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Book Review: Do Over: Rescue Monday, Reinvent Your Work, and Never Get Stuck by Jon Acuff
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Book Review: Do Over: Rescue Monday, Reinvent Your Work, and Never Get Stuck by Jon Acuff - Executive Leadership Articles

Book Review: Do Over: Rescue Monday, Reinvent Your Work, and Never Get Stuck by Jon Acuff

Executive Leadership Articles

Book Review: Do Over: Rescue Monday, Reinvent Your Work, and Never Get Stuck by Jon Acuff

There's a great scene in the film City Slickers, starring Billy Crystal with Bruno Kirby and Daniel Stern. Three middle-aged men confront their lives by escaping them, joining a cattle drive that begins as an adventure for tourists but becomes an actual drive when things go wrong for the tour leaders. As they drive nears completion, the Stern character tells his best friends that as horrible as things have turned out for him, he's getting something many people never get: a do-over. Armed with the prospects of starting out fresh, the support of good friends, and the galvanizing effect of the self-discover resulting from his adventure, he is unsure of his future but determined not to repeat the mistakes of his youth.

It's a wonderful, feel-good moment, and the film's enduring message is that wherever you are in life, it's healthy to take stock of things every so often, to take an honest look at what you've become, and that it's never too late to begin again or to adjust the course you've decided to stay. In his book Do Over: Rescue Monday, Reinvent Your Work, and Never Get Stuck (Penguin Publishing, 2015), Jon Acuff explains how he has given his career multiple do-overs, and offers a 175-page how-to on experiencing your own do-over. Your whole working life, he writes, you've been contributing to your "career savings account," a reserve of assets that you accrue as part of any normal career, upon which you can draw when you need a do-over.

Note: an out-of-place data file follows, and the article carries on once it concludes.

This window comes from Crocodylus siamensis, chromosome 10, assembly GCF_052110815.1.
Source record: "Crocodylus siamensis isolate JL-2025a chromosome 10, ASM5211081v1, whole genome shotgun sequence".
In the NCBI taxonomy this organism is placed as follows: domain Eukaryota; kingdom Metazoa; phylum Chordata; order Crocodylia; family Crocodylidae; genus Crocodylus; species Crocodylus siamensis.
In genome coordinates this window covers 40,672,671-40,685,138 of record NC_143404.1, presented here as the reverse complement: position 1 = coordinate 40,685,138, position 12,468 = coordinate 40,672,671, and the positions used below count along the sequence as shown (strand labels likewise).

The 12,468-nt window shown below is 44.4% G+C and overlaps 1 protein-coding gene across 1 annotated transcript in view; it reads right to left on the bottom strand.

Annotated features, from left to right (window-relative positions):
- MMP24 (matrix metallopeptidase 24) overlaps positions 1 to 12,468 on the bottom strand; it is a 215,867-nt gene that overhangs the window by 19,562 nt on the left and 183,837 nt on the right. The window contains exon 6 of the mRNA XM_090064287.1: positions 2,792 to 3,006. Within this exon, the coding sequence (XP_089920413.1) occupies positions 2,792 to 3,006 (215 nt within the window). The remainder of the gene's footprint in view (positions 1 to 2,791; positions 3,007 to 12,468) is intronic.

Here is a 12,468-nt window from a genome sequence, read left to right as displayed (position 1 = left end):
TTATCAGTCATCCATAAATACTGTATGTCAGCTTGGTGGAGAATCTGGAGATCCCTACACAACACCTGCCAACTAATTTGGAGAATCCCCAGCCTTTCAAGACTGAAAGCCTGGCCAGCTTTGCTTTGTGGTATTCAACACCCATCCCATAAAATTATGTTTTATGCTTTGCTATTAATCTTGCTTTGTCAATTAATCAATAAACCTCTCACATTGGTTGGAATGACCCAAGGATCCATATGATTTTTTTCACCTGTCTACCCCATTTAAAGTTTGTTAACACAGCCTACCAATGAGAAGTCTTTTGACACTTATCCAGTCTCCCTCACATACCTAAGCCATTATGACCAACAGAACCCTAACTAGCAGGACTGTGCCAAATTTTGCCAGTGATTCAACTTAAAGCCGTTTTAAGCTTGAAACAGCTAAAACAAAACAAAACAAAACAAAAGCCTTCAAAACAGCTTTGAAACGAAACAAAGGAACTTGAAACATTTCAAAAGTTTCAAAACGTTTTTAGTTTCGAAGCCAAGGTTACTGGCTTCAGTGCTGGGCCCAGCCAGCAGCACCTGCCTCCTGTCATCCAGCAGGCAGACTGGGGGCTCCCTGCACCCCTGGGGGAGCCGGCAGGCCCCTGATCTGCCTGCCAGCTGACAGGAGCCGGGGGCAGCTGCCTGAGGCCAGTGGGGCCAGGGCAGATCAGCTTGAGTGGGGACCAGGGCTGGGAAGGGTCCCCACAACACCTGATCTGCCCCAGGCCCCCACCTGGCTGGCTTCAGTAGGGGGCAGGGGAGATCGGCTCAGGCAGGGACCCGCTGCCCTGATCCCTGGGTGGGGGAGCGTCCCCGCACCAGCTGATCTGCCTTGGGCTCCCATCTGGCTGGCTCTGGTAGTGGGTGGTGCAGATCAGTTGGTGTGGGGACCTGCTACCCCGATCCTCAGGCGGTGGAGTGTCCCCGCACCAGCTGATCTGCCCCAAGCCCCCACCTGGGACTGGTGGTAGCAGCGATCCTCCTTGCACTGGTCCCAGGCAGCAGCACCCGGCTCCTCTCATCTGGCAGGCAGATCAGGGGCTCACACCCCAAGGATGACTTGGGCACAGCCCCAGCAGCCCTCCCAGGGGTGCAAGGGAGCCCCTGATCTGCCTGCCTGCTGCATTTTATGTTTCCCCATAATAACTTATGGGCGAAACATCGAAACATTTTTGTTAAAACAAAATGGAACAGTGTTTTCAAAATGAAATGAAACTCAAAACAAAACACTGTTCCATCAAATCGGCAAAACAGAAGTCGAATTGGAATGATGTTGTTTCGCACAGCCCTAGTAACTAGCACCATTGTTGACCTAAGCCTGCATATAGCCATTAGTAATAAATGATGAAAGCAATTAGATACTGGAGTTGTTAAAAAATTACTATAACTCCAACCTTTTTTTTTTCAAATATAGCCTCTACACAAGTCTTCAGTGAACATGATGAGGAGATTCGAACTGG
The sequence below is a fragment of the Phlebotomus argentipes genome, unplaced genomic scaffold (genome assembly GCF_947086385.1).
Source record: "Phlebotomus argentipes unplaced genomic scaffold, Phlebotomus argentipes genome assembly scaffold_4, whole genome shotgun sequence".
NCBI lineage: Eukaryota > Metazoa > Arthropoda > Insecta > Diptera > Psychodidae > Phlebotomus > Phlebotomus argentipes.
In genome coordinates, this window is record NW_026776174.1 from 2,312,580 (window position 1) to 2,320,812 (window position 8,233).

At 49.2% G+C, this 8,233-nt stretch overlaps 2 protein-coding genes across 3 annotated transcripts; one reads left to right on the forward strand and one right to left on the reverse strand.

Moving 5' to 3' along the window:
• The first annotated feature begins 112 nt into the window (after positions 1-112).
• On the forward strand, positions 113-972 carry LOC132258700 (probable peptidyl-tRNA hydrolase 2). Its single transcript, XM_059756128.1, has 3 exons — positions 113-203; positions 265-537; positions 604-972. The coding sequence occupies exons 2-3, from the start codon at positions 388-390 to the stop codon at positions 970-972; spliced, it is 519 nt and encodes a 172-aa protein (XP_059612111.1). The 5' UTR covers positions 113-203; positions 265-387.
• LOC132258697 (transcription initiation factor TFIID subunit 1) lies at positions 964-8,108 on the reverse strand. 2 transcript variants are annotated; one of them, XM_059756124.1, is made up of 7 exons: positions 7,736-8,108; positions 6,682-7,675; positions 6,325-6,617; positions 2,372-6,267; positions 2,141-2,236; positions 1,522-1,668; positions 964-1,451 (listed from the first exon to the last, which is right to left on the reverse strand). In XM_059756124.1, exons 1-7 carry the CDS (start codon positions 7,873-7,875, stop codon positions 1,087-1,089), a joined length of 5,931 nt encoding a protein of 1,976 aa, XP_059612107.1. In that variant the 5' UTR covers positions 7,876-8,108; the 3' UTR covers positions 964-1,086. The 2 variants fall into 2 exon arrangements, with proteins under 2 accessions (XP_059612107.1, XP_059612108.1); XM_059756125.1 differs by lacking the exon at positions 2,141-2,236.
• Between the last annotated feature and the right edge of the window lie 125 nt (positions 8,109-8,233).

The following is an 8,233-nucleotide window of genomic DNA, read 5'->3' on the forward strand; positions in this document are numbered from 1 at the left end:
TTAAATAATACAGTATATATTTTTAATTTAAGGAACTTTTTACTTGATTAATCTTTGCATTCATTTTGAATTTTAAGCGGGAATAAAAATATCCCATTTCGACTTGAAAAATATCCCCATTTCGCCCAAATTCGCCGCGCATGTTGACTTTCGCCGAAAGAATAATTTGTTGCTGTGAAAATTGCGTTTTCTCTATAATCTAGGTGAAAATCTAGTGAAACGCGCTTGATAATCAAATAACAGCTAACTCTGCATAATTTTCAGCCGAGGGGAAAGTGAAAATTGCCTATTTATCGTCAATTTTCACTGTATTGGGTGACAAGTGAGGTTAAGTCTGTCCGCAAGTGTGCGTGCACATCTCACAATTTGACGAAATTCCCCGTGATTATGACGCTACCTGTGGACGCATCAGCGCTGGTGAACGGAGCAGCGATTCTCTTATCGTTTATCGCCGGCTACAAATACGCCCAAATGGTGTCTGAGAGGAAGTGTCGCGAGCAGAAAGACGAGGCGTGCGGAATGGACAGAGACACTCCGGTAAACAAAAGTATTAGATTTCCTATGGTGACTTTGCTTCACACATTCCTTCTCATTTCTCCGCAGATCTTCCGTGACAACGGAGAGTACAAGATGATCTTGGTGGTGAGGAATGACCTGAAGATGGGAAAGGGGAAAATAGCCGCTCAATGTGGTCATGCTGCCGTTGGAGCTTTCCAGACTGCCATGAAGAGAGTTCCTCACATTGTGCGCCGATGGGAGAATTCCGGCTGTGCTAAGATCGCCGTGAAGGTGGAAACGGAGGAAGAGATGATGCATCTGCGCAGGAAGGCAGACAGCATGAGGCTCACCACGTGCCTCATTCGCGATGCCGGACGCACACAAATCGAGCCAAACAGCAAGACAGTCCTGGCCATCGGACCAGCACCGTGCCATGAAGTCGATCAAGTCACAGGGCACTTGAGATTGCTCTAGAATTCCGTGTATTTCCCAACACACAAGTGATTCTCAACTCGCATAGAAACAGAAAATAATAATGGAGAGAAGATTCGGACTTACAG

And you need a do-over if you dread getting out of bed Monday mornings, and "It’s on us. Though we often prefer to blame others or the economy or a boss who doesn’t get us, the reality is that a better job begins with building a better you. Work is not the enemy. Work does not have to be a miserable bar-free prison we voluntarily serve time in until the parole of retirement. On the contrary, work can be great. Work can be wonderful. If we rescue Monday. If we dare to reinvent it. If we refuse to get stuck."

The bulk of his thesis involves the four categories of assets you've saved in your career savings account: relationships, skills, character, and hustle. Acuff understands where his likely audience is, and what the arguments are against his proposal, so he takes a lot of time to explain each of these elements and to convince you that you absolutely have at your disposal everything you need to reset your circumstances. There's a lot of cheerleadery stuff here, and for the reader who's already pretty confident in his abilities but only needs the practical roadmap for a do-over, it can get a little tiresome. Yet there amidst the pep talks are some serious pieces of wisdom that even the most self-assured can put into actual motion, from a writer who's clearly been there.

Just as the characters in City Slickers survive their ordeal with the knowledge that they control their attitudes, choices, and priorities, Acuff insists that whatever your circumstances look like, you control the majority of what happens to you, which is empowering for the person who wishes to take the reins, but this approach can be crippling for the person who's convinced that he or she has no assets in the career savings account. The author actually asks the reader to trust him, to give some of the prescribed exercises an honest try before deciding there's nothing in there. For this reason, some readers will find this a quick, invigorating read, while others may find it as difficult a journey as a cattle drive through four states.

Acuff keeps his writing voice as casual as possible for this reason, coming across as an everyday guy who's held some pretty menial jobs. He's quick with a funny anecdote, and although he seems to be slightly in love with his own writing, most readers will find the narrative voice easy to work with and enjoyable to read.

 

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Book Review: Do Over: Rescue Monday, Reinvent Your Work, and Never Get Stuck by Jon Acuff - Executive Leadership Articles

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